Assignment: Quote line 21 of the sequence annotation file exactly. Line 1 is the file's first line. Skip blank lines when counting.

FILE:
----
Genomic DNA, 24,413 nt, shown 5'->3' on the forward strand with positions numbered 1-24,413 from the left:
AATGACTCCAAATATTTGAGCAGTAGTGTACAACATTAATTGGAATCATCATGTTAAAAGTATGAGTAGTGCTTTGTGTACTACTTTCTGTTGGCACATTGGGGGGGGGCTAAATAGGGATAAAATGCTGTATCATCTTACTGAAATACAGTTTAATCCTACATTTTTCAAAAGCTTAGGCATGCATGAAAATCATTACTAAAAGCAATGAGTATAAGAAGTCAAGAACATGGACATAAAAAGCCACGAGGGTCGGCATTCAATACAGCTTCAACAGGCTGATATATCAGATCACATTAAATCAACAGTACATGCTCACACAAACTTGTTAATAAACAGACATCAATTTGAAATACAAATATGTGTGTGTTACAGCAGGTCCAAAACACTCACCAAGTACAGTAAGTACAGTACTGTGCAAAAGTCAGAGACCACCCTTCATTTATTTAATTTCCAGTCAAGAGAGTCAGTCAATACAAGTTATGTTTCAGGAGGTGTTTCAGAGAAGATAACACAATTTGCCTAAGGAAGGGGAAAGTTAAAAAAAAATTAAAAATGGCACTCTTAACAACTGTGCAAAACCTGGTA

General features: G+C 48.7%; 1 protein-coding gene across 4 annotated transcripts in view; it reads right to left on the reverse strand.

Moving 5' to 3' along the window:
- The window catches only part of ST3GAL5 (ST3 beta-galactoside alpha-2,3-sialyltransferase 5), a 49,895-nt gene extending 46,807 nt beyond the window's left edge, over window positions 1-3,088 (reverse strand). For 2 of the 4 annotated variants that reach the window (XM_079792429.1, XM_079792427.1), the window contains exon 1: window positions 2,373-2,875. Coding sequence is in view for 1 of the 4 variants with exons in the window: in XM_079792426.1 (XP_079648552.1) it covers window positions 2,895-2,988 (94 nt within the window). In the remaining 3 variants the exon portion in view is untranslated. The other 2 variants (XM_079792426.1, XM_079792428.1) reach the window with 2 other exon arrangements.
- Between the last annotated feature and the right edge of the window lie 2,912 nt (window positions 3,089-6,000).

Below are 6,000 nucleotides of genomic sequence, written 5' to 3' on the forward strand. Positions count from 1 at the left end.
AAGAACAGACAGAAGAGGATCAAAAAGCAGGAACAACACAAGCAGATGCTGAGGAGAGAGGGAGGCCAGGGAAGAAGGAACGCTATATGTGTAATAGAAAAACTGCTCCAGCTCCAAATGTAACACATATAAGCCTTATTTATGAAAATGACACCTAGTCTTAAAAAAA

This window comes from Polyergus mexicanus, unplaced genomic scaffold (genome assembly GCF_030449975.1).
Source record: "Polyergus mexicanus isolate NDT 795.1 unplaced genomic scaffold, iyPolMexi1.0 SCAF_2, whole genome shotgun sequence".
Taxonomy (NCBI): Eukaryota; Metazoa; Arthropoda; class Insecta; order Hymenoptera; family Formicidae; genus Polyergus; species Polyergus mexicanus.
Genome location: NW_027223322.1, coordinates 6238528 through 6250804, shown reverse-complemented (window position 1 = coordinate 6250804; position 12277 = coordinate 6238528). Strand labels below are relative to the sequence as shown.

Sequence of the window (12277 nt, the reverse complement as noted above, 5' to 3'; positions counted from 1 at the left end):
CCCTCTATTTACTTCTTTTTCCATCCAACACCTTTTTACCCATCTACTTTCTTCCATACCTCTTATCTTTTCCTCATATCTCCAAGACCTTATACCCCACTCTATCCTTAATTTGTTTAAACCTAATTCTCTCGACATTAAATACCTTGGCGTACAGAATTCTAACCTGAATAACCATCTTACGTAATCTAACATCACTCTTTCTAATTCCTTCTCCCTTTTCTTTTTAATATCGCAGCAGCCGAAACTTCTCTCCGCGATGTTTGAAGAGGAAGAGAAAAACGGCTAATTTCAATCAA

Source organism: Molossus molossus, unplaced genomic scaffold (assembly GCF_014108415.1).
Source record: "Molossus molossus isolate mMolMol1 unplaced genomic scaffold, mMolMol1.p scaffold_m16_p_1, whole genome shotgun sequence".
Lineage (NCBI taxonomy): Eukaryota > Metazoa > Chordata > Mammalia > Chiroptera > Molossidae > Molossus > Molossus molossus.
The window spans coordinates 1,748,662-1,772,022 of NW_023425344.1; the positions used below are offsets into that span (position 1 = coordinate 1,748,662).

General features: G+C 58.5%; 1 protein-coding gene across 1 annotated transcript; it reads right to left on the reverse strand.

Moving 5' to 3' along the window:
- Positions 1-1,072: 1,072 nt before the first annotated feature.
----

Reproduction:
- Positions 1-1,072: 1,072 nt before the first annotated feature.